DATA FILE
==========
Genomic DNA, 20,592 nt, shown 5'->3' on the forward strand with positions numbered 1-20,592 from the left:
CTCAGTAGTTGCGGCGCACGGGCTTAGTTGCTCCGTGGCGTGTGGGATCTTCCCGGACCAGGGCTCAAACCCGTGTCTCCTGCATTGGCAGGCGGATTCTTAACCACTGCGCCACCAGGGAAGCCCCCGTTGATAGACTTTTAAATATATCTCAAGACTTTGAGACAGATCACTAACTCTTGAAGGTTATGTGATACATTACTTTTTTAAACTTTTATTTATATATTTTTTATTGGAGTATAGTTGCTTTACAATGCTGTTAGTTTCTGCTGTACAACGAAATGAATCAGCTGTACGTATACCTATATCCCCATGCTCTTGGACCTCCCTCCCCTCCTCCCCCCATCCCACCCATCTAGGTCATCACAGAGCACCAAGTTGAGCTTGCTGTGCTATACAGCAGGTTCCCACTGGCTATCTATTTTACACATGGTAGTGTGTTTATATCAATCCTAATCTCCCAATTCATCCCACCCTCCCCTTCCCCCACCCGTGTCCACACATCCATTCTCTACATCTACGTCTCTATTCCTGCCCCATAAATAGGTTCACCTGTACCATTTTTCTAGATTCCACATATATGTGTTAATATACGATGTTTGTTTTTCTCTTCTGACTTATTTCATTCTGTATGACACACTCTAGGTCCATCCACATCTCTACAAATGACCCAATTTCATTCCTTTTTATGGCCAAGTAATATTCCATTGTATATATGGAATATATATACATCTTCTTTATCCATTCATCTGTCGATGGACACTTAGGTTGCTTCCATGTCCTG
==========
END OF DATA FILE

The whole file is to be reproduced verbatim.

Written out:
Genomic DNA, 20,592 nt, shown 5'->3' on the forward strand with positions numbered 1-20,592 from the left:
CTCAGTAGTTGCGGCGCACGGGCTTAGTTGCTCCGTGGCGTGTGGGATCTTCCCGGACCAGGGCTCAAACCCGTGTCTCCTGCATTGGCAGGCGGATTCTTAACCACTGCGCCACCAGGGAAGCCCCCGTTGATAGACTTTTAAATATATCTCAAGACTTTGAGACAGATCACTAACTCTTGAAGGTTATGTGATACATTACTTTTTTAAACTTTTATTTATATATTTTTTATTGGAGTATAGTTGCTTTACAATGCTGTTAGTTTCTGCTGTACAACGAAATGAATCAGCTGTACGTATACCTATATCCCCATGCTCTTGGACCTCCCTCCCCTCCTCCCCCCATCCCACCCATCTAGGTCATCACAGAGCACCAAGTTGAGCTTGCTGTGCTATACAGCAGGTTCCCACTGGCTATCTATTTTACACATGGTAGTGTGTTTATATCAATCCTAATCTCCCAATTCATCCCACCCTCCCCTTCCCCCACCCGTGTCCACACATCCATTCTCTACATCTACGTCTCTATTCCTGCCCCATAAATAGGTTCACCTGTACCATTTTTCTAGATTCCACATATATGTGTTAATATACGATGTTTGTTTTTCTCTTCTGACTTATTTCATTCTGTATGACACACTCTAGGTCCATCCACATCTCTACAAATGACCCAATTTCATTCCTTTTTATGGCCAAGTAATATTCCATTGTATATATGGAATATATATACATCTTCTTTATCCATTCATCTGTCGATGGACACTTAGGTTGCTTCCATGTCCTG